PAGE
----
Kenya Airways aims to double cargo revenue in five years


Kenya Airways (KQ) is increasing its cargo business from 10% of its total revenue today to at least 20% in five years.

During the airline’s General Assembly meeting in Nairobi in June, CEO Allan Kilafuka said the airline would add two B737-800 convertibles to its fleet and potentially acquire another wide-body freighter in the long term.

Kilafuka did not give further details loadstar Aviation analysts at IBA and Lufthansa Consulting asked how things might fare at KQ.

IBA data shows airlines in Africa operate about 10 B737-800 freighters converted by Boeing, IAI or AEI, including Allied Air (Nigeria), Egypt Air, Rwandair, Express Air Cargo (Tunisia), Serve Air Cargo (DRC) and Air Algerie, which all operate, while Ethiopian has four.

Jonathan MacDonald, Director of Classics and Cargo Aircraft and ISTAT’s Senior Certified Appraiser, noted that the B737-800 freighter offers up to 24 tons of capacity, or 12 pallet positions, ideal as a general cargo vessel.

While KQ was in the process of acquiring a wide-body freighter, neighboring Air Tanzania recently took delivery of its first factory-built B767F on the continent.

“When committing to wide-body cargo, a key consideration is whether the intended routes or network provide an essential traffic balance, which is very important in ensuring the overall profitability of the operation,” said Terence M, Managing Consultant at Lufthansa Consulting.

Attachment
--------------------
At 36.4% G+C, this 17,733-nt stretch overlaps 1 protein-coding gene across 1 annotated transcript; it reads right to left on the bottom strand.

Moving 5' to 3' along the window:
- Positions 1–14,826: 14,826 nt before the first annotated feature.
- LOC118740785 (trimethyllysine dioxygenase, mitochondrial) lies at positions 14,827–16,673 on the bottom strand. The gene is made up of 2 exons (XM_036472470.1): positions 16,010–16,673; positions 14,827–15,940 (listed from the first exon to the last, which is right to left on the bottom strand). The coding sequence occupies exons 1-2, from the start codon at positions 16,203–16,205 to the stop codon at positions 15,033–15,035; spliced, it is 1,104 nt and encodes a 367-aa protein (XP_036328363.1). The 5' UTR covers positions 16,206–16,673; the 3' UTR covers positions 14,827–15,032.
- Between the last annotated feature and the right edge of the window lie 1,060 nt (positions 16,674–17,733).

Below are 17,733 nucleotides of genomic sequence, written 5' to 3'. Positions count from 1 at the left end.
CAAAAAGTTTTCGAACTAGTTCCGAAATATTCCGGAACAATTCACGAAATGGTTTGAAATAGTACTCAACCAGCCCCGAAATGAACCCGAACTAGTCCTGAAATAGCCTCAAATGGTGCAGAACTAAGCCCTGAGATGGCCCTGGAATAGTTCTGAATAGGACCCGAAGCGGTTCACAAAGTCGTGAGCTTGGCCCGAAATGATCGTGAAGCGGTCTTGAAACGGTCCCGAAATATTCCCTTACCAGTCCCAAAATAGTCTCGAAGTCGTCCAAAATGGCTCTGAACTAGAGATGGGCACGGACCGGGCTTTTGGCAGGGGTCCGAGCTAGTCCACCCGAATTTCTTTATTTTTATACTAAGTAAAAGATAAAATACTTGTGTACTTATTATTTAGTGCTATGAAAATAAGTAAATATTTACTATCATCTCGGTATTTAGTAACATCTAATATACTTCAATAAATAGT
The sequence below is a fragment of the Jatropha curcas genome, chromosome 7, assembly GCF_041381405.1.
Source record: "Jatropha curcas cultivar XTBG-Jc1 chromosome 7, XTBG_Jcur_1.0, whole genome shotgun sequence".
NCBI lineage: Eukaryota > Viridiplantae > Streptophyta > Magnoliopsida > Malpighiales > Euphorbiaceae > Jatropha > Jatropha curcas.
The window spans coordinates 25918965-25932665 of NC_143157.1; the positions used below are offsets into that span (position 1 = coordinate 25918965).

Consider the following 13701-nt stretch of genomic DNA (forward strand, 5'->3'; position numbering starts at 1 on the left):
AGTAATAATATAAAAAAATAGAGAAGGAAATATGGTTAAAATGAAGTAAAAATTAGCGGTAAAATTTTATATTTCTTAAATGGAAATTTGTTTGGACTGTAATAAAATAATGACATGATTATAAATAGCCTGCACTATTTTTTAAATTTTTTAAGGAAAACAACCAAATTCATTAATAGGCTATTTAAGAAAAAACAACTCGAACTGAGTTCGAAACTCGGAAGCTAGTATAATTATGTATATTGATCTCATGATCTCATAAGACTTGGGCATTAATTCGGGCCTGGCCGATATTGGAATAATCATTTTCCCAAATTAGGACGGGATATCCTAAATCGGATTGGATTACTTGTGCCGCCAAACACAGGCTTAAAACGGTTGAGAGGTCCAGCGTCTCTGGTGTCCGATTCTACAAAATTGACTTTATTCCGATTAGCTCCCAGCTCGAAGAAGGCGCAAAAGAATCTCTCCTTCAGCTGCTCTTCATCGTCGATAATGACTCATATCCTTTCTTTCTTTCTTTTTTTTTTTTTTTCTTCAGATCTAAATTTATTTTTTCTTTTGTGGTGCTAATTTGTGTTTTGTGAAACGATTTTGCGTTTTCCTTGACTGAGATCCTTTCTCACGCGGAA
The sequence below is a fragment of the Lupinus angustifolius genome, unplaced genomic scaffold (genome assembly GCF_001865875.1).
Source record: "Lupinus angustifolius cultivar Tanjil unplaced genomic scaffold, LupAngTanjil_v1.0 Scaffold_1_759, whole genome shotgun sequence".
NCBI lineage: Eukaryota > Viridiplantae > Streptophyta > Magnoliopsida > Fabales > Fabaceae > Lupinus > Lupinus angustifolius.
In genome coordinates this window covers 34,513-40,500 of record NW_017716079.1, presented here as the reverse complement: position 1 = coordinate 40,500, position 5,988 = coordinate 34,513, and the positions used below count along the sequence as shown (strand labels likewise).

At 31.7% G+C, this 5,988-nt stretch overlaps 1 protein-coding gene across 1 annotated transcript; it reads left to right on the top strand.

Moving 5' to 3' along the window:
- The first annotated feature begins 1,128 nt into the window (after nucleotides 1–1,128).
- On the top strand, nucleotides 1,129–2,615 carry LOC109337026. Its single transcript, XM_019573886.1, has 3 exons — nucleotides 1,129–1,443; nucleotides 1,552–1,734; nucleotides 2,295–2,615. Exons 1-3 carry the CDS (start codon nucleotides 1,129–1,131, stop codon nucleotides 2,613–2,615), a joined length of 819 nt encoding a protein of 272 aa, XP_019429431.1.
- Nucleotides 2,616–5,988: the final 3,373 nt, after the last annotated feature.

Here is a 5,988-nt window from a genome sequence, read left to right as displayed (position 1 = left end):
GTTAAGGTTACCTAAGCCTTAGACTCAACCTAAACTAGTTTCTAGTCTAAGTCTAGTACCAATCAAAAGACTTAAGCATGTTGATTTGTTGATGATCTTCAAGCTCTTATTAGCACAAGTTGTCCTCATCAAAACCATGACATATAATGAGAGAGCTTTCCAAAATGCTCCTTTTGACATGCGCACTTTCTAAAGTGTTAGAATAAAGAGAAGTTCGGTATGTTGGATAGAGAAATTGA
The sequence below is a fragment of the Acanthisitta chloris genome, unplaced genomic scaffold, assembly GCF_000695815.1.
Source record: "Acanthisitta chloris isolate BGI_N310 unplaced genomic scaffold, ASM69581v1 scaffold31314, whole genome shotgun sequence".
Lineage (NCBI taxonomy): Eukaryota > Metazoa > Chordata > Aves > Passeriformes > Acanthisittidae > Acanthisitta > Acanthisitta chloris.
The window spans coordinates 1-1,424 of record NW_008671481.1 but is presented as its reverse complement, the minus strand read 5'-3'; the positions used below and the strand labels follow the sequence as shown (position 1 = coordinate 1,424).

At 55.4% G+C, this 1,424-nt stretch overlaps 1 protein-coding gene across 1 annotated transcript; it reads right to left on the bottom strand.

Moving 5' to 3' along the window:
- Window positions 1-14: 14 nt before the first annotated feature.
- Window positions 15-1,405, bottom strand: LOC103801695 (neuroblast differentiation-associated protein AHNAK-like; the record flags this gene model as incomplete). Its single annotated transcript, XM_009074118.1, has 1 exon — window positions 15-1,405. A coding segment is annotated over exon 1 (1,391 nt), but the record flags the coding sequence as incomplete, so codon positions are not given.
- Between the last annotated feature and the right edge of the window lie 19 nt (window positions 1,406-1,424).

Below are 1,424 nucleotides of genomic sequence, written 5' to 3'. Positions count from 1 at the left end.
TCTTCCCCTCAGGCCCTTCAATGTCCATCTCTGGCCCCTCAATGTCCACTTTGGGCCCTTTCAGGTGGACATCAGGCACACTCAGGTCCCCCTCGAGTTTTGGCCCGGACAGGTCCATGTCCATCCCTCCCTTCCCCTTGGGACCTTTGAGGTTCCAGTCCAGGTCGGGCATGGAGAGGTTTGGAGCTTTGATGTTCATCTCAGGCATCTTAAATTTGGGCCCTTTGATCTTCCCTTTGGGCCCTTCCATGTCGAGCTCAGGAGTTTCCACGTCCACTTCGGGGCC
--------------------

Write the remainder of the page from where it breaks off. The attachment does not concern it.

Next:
Ethiopian Cargo appears to have successfully introduced B767-300ERs into its route network and IBA believes KQ should follow suit. Mr. MacDonald said that if KQ tried to “jump” the Ethiopian and acquire a larger A330-200F/P2F/300P2F, it would be a step too far in the capacity game; Especially since the shipping industry is so cyclical.

He believes the new B767-300F will be too expensive (about $84 million to buy or more than $500,000 a month) to lease. “We advise them to find a passenger plane of good origin, about 20 years old, and convert it,” he said.

IBA suggested that with the Boeing 767-300ER, the main routes could be along the lines of Nairobi-Johannesburg or Cape Town, Addis-Lagos-Cairo and on to European destinations, Mauritius or Mahe to the east and, always, Dubai and Mumbai. and Delhi as starting points for destinations as far away as Singapore, Hong Kong and Guangzhou.

“However, there are too many destinations for just one or two aircraft, so a reasonably large fleet would have to be built to maintain service,” Mr. MacDonald added.

Mr. Kilavoca also mentioned partnerships as a potential way to increase cargo volumes. Ms. Im suggested partnering with the dominant GSSAs to take over the sales and management of the belly capacity.

This reduces the complexities airlines may need to manage, while still benefiting from some level of freight income. This type of partnership is very common in the Americas and Europe, especially for low-cost airlines.”

Add a Comment

Your email address will not be published. Required fields are marked *